If people see value, they will pay: N Sathyamurthy
DDB MudraMax’s President and Head states how digital is overshadowing print media, both in terms of readership and advertisers
The Indian Newspaper Kongress (INK) 2012, held on July 20 in New Delhi, put the spotlight on newspapers. Organised by exchange4media Group, the annual event aimed to understand what the future holds for the newspaper industry, as stakeholders contemplated on how to bring about further growth for the medium. INK 2012 was presented by Dainik Jagran. Business Standard was the print partner.
Sathyamurthy Namakkal, President and Head, DDB MudraMax lists six pointers for innovation. Giving an overview of the media consumption scenario, he noted that 10 per cent of urban India accessed Internet in some form. This 10 per cent is estimated to go up to about 35 per cent by 2015-16. He further said that 30 per cent of advertising in newspapers or magazines are targeted as social classification.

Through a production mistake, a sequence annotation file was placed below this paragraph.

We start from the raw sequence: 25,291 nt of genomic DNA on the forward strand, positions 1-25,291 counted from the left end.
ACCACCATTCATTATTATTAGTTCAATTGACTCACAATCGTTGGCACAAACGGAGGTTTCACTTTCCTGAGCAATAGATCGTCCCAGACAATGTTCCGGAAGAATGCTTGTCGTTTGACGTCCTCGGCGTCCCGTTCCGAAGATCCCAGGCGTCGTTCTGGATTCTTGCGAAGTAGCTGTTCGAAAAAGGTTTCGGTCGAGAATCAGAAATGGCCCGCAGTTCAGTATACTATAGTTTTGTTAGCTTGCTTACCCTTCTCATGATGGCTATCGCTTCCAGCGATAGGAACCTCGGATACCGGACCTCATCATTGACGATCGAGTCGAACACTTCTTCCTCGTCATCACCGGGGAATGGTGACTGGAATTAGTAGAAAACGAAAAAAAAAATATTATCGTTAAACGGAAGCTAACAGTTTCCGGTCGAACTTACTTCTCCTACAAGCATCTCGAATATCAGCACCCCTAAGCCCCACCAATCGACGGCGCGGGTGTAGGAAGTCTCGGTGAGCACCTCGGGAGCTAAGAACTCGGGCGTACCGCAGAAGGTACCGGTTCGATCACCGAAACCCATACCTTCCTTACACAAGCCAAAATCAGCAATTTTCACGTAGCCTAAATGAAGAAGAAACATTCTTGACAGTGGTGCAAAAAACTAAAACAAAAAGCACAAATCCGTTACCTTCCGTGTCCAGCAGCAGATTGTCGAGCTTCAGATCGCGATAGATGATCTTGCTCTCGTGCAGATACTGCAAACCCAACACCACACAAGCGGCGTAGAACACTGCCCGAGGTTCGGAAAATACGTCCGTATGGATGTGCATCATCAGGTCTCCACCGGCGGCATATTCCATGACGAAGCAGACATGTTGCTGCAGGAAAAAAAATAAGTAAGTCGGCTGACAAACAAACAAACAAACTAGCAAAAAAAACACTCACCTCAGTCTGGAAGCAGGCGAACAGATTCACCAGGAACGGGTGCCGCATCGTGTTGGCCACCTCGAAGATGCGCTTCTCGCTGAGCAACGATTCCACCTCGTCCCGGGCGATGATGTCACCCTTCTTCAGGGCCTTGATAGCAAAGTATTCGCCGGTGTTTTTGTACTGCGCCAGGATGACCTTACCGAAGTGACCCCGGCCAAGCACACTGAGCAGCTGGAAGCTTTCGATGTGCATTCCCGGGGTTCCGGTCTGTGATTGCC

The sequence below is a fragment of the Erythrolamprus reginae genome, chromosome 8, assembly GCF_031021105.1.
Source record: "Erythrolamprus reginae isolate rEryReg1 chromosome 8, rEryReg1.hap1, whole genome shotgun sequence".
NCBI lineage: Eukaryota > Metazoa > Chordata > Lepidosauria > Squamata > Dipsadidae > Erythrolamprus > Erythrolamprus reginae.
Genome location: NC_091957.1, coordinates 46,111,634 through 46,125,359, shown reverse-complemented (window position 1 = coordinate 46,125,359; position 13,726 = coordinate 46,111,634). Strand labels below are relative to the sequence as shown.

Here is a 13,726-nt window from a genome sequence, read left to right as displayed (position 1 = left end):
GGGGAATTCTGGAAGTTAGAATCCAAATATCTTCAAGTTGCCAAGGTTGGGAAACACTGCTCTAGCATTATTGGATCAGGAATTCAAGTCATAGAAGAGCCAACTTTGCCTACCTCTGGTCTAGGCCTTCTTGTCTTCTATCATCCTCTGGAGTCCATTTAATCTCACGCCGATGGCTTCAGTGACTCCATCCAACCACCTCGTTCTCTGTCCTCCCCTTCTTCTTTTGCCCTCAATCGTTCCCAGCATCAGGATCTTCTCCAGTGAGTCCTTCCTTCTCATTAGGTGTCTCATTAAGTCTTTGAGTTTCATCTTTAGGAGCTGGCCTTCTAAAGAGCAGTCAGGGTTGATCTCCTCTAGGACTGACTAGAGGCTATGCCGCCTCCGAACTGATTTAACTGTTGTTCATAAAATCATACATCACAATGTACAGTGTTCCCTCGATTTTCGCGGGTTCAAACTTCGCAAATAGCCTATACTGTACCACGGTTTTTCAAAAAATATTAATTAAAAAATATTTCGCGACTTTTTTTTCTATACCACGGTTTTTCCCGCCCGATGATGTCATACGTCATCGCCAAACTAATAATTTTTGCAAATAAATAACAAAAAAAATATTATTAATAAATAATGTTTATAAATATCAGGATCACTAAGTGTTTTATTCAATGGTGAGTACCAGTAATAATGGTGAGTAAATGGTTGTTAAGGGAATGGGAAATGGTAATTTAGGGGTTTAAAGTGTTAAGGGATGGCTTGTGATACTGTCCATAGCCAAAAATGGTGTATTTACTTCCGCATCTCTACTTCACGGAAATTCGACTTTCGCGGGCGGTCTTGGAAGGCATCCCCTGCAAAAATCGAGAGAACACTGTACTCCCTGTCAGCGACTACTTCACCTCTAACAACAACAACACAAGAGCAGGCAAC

There is a threat to print industry from digital. Of the 75 per cent of readers who read a newspaper daily, 50 per cent access the Internet. Interestingly, they spend more than an hour accessing some kind of digital content through their smart phones.
Globally, several news publishers have grown substantially in revenues by adopting paid plus combo business models. For instance, New York Times has adopted a subscription-based model to earn revenue from its digital content.
Sathyamurthy noted that today most of the categories are getting commoditised. A customer might go to a retail outlet and end up buying a product if there is any interesting offer. Why digital poses an even greater threat to the print industry is that for advertisers digital offers media options that are affordable in terms of experimentation.
Online access of print media has shown substantial numbers. He cited the case of The Times of India, which has reported one crore unique visitors to its website as per common data in a month. This number is a little more than the paper’s daily readership. Even a language publication like Navbharat Times claims to have 10 lakh unique visitors surfing the website.
Sathyamurthy pointed out that if people see value, they will pay money.
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